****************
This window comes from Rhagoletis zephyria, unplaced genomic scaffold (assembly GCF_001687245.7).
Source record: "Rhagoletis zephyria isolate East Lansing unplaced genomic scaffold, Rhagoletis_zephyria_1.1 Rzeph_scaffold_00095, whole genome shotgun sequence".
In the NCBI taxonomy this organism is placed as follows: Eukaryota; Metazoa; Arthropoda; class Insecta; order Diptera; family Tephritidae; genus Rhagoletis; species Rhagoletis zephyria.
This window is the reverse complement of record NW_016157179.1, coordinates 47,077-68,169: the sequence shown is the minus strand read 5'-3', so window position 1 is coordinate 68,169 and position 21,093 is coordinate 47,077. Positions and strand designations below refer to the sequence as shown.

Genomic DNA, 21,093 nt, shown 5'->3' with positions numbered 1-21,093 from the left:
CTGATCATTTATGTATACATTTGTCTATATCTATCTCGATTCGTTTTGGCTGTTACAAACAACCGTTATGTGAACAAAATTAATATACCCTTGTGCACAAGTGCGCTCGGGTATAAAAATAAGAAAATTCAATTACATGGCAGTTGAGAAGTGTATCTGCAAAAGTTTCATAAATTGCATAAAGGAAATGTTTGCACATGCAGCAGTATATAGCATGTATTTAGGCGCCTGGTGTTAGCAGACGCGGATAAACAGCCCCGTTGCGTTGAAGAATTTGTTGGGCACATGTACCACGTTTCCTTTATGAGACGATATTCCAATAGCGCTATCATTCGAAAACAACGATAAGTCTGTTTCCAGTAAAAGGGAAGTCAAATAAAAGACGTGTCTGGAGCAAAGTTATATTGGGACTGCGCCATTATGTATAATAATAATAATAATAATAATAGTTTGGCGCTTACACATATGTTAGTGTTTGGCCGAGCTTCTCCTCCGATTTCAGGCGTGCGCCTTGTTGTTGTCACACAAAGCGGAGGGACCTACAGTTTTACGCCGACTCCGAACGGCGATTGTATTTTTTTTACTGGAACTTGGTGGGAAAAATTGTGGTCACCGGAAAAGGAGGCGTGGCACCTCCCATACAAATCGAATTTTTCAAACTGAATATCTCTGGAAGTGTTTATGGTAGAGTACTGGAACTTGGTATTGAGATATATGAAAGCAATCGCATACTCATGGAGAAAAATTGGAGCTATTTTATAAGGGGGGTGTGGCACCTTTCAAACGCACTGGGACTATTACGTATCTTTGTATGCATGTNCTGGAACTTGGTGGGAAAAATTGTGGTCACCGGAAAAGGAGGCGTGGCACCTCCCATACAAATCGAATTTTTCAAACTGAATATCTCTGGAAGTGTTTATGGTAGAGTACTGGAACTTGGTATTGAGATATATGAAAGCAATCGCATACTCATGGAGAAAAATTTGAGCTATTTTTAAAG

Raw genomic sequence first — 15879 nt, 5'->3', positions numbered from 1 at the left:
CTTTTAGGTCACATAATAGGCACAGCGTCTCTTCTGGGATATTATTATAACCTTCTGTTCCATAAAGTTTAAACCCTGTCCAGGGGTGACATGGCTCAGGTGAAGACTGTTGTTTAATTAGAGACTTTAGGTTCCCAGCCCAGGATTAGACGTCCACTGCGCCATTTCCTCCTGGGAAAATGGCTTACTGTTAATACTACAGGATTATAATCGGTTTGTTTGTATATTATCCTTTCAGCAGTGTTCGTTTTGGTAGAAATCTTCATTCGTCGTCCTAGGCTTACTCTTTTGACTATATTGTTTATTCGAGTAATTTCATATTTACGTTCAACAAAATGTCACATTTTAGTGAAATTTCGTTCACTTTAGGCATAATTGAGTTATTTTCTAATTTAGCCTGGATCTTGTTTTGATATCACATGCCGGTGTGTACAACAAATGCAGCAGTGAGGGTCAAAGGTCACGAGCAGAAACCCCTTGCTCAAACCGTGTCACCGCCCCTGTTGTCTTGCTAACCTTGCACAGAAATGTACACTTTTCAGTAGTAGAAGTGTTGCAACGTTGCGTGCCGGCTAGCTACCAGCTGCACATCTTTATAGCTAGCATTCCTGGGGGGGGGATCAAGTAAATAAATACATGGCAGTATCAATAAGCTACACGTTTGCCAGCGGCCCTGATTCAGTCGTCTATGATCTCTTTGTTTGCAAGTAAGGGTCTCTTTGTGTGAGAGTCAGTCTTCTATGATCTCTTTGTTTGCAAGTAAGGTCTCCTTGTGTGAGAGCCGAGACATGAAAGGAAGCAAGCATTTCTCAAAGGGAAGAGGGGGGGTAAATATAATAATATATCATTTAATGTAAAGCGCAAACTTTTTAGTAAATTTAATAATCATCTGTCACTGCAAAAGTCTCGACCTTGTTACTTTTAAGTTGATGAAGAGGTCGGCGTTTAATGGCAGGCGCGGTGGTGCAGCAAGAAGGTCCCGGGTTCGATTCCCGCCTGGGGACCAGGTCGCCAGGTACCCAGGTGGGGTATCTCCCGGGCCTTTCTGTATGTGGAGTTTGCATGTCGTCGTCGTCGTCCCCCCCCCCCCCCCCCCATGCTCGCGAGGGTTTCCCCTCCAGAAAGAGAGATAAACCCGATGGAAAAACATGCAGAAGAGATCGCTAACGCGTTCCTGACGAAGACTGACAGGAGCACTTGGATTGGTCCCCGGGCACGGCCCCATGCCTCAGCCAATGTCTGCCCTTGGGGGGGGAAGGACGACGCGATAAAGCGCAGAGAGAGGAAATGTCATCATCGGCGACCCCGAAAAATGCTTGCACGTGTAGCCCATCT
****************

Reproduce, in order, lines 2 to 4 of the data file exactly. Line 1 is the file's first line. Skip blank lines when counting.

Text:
Source record: "Rhagoletis zephyria isolate East Lansing unplaced genomic scaffold, Rhagoletis_zephyria_1.1 Rzeph_scaffold_00095, whole genome shotgun sequence".
In the NCBI taxonomy this organism is placed as follows: Eukaryota; Metazoa; Arthropoda; class Insecta; order Diptera; family Tephritidae; genus Rhagoletis; species Rhagoletis zephyria.
This window is the reverse complement of record NW_016157179.1, coordinates 47,077-68,169: the sequence shown is the minus strand read 5'-3', so window position 1 is coordinate 68,169 and position 21,093 is coordinate 47,077. Positions and strand designations below refer to the sequence as shown.